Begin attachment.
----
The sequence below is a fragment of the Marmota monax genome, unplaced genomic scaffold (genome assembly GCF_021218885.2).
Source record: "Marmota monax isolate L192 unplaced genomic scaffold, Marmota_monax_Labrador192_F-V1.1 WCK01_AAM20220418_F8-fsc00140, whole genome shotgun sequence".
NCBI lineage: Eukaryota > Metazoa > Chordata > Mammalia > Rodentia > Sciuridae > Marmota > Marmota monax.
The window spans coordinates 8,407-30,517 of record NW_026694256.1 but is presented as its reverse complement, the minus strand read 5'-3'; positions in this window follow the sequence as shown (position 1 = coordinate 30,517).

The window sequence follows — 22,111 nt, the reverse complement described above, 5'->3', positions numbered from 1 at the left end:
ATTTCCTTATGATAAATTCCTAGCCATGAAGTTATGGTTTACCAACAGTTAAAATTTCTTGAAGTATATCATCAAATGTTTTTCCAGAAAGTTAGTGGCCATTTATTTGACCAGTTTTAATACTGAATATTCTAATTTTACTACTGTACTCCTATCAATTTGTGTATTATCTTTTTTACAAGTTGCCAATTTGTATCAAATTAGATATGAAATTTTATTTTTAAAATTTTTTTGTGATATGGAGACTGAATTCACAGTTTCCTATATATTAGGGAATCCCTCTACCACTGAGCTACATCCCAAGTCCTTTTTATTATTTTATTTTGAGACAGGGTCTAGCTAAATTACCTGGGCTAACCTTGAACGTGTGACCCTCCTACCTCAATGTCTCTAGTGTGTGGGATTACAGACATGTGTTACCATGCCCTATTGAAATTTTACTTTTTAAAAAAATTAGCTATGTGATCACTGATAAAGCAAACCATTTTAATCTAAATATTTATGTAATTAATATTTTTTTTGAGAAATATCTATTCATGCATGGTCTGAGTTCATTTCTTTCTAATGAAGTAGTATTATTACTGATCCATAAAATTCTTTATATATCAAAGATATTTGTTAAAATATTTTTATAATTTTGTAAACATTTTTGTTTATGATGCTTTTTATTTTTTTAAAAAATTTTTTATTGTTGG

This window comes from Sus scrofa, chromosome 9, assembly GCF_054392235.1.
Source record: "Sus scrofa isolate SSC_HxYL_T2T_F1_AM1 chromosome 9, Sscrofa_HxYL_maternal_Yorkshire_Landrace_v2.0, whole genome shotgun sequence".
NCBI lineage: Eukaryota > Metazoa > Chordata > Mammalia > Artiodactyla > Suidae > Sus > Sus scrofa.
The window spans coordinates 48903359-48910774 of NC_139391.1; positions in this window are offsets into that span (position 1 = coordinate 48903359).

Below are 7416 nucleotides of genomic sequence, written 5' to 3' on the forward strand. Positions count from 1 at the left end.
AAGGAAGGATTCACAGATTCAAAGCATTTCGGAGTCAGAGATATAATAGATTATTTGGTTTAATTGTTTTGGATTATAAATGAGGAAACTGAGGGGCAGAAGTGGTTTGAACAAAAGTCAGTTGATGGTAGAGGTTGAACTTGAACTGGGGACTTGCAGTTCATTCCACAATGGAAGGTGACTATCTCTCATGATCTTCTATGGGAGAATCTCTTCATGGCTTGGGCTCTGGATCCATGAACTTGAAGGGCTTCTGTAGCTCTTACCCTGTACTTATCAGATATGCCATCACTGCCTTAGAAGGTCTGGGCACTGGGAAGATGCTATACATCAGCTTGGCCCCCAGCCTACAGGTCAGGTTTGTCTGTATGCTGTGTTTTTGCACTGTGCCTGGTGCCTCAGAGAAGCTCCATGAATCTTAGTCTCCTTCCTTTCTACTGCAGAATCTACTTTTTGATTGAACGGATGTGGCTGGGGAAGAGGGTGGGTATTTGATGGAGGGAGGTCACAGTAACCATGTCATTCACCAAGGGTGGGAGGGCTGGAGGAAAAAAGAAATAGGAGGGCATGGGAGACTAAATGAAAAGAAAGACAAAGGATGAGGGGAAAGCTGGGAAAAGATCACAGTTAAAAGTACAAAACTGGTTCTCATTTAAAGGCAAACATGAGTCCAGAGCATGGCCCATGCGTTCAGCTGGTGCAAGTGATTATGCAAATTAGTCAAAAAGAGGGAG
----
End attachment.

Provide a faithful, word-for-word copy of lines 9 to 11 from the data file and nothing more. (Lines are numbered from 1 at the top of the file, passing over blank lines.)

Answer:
NCBI lineage: Eukaryota > Metazoa > Chordata > Mammalia > Artiodactyla > Suidae > Sus > Sus scrofa.
The window spans coordinates 48903359-48910774 of NC_139391.1; positions in this window are offsets into that span (position 1 = coordinate 48903359).

Below are 7416 nucleotides of genomic sequence, written 5' to 3' on the forward strand. Positions count from 1 at the left end.